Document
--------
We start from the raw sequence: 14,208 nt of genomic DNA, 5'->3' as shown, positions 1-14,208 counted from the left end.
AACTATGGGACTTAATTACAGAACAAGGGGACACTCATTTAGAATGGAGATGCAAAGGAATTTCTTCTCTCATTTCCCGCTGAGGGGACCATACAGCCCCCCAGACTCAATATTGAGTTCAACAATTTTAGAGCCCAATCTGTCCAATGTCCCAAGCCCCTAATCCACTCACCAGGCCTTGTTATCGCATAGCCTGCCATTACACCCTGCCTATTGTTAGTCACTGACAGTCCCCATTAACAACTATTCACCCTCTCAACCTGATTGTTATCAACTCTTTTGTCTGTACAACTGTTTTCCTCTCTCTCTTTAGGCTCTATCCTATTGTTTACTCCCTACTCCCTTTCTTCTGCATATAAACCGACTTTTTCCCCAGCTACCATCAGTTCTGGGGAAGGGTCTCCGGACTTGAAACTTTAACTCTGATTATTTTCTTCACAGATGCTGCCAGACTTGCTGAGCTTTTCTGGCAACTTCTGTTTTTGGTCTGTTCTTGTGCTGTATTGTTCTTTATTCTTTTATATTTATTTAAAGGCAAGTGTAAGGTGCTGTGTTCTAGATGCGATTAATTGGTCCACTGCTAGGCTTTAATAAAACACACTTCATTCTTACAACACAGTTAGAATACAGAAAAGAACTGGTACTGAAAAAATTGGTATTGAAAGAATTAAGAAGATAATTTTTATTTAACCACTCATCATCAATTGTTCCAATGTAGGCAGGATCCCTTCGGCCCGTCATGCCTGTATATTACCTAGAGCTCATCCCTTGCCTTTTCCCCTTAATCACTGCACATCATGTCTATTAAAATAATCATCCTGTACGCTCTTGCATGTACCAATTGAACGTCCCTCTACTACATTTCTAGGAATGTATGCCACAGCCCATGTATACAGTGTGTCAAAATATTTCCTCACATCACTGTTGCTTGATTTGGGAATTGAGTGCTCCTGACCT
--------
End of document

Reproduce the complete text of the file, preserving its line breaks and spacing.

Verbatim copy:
We start from the raw sequence: 14,208 nt of genomic DNA, 5'->3' as shown, positions 1-14,208 counted from the left end.
AACTATGGGACTTAATTACAGAACAAGGGGACACTCATTTAGAATGGAGATGCAAAGGAATTTCTTCTCTCATTTCCCGCTGAGGGGACCATACAGCCCCCCAGACTCAATATTGAGTTCAACAATTTTAGAGCCCAATCTGTCCAATGTCCCAAGCCCCTAATCCACTCACCAGGCCTTGTTATCGCATAGCCTGCCATTACACCCTGCCTATTGTTAGTCACTGACAGTCCCCATTAACAACTATTCACCCTCTCAACCTGATTGTTATCAACTCTTTTGTCTGTACAACTGTTTTCCTCTCTCTCTTTAGGCTCTATCCTATTGTTTACTCCCTACTCCCTTTCTTCTGCATATAAACCGACTTTTTCCCCAGCTACCATCAGTTCTGGGGAAGGGTCTCCGGACTTGAAACTTTAACTCTGATTATTTTCTTCACAGATGCTGCCAGACTTGCTGAGCTTTTCTGGCAACTTCTGTTTTTGGTCTGTTCTTGTGCTGTATTGTTCTTTATTCTTTTATATTTATTTAAAGGCAAGTGTAAGGTGCTGTGTTCTAGATGCGATTAATTGGTCCACTGCTAGGCTTTAATAAAACACACTTCATTCTTACAACACAGTTAGAATACAGAAAAGAACTGGTACTGAAAAAATTGGTATTGAAAGAATTAAGAAGATAATTTTTATTTAACCACTCATCATCAATTGTTCCAATGTAGGCAGGATCCCTTCGGCCCGTCATGCCTGTATATTACCTAGAGCTCATCCCTTGCCTTTTCCCCTTAATCACTGCACATCATGTCTATTAAAATAATCATCCTGTACGCTCTTGCATGTACCAATTGAACGTCCCTCTACTACATTTCTAGGAATGTATGCCACAGCCCATGTATACAGTGTGTCAAAATATTTCCTCACATCACTGTTGCTTGATTTGGGAATTGAGTGCTCCTGACCT